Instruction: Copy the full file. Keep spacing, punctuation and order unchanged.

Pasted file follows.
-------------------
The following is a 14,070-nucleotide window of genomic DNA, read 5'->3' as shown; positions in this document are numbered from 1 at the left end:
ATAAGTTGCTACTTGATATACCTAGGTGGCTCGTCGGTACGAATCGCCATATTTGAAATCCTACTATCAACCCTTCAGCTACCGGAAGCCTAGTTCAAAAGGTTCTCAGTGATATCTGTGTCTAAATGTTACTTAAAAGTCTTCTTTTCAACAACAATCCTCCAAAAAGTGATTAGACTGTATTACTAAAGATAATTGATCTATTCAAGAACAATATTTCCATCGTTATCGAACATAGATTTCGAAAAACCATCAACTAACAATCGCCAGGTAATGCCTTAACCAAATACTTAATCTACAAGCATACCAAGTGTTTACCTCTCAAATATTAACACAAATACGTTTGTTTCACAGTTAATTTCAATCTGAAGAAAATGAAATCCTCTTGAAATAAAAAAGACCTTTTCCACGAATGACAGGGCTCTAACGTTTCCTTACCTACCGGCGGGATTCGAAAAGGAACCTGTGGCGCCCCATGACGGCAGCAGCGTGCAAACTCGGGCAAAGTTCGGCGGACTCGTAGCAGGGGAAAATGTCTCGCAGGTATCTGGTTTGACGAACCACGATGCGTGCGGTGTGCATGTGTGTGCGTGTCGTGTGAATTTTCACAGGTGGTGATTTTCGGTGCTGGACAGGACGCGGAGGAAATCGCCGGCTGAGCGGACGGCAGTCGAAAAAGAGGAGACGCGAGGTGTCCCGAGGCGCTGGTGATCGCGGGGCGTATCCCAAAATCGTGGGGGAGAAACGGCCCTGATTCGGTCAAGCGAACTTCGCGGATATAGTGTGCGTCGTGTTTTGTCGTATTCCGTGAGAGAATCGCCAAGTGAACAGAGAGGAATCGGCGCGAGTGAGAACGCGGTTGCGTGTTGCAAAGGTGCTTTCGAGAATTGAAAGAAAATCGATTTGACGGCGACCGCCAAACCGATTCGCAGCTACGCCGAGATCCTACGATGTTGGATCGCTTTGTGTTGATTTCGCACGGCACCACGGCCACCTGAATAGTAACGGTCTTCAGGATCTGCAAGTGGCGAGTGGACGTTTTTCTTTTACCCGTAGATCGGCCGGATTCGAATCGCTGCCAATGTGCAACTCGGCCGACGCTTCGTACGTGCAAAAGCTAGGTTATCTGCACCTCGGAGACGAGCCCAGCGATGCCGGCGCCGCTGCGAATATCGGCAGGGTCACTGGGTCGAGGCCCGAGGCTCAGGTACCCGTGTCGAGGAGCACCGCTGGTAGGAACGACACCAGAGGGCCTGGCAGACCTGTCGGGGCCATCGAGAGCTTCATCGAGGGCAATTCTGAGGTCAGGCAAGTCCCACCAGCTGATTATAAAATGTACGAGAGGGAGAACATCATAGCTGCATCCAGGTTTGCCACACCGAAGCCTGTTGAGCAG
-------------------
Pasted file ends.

The following is a 14,070-nucleotide window of genomic DNA, read 5'->3' as shown; positions in this document are numbered from 1 at the left end:
ATAAGTTGCTACTTGATATACCTAGGTGGCTCGTCGGTACGAATCGCCATATTTGAAATCCTACTATCAACCCTTCAGCTACCGGAAGCCTAGTTCAAAAGGTTCTCAGTGATATCTGTGTCTAAATGTTACTTAAAAGTCTTCTTTTCAACAACAATCCTCCAAAAAGTGATTAGACTGTATTACTAAAGATAATTGATCTATTCAAGAACAATATTTCCATCGTTATCGAACATAGATTTCGAAAAACCATCAACTAACAATCGCCAGGTAATGCCTTAACCAAATACTTAATCTACAAGCATACCAAGTGTTTACCTCTCAAATATTAACACAAATACGTTTGTTTCACAGTTAATTTCAATCTGAAGAAAATGAAATCCTCTTGAAATAAAAAAGACCTTTTCCACGAATGACAGGGCTCTAACGTTTCCTTACCTACCGGCGGGATTCGAAAAGGAACCTGTGGCGCCCCATGACGGCAGCAGCGTGCAAACTCGGGCAAAGTTCGGCGGACTCGTAGCAGGGGAAAATGTCTCGCAGGTATCTGGTTTGACGAACCACGATGCGTGCGGTGTGCATGTGTGTGCGTGTCGTGTGAATTTTCACAGGTGGTGATTTTCGGTGCTGGACAGGACGCGGAGGAAATCGCCGGCTGAGCGGACGGCAGTCGAAAAAGAGGAGACGCGAGGTGTCCCGAGGCGCTGGTGATCGCGGGGCGTATCCCAAAATCGTGGGGGAGAAACGGCCCTGATTCGGTCAAGCGAACTTCGCGGATATAGTGTGCGTCGTGTTTTGTCGTATTCCGTGAGAGAATCGCCAAGTGAACAGAGAGGAATCGGCGCGAGTGAGAACGCGGTTGCGTGTTGCAAAGGTGCTTTCGAGAATTGAAAGAAAATCGATTTGACGGCGACCGCCAAACCGATTCGCAGCTACGCCGAGATCCTACGATGTTGGATCGCTTTGTGTTGATTTCGCACGGCACCACGGCCACCTGAATAGTAACGGTCTTCAGGATCTGCAAGTGGCGAGTGGACGTTTTTCTTTTACCCGTAGATCGGCCGGATTCGAATCGCTGCCAATGTGCAACTCGGCCGACGCTTCGTACGTGCAAAAGCTAGGTTATCTGCACCTCGGAGACGAGCCCAGCGATGCCGGCGCCGCTGCGAATATCGGCAGGGTCACTGGGTCGAGGCCCGAGGCTCAGGTACCCGTGTCGAGGAGCACCGCTGGTAGGAACGACACCAGAGGGCCTGGCAGACCTGTCGGGGCCATCGAGAGCTTCATCGAGGGCAATTCTGAGGTCAGGCAAGTCCCACCAGCTGATTATAAAATGTACGAGAGGGAGAACATCATAGCTGCATCCAGGTTTGCCACACCGAAGCCTGTTGAGCAG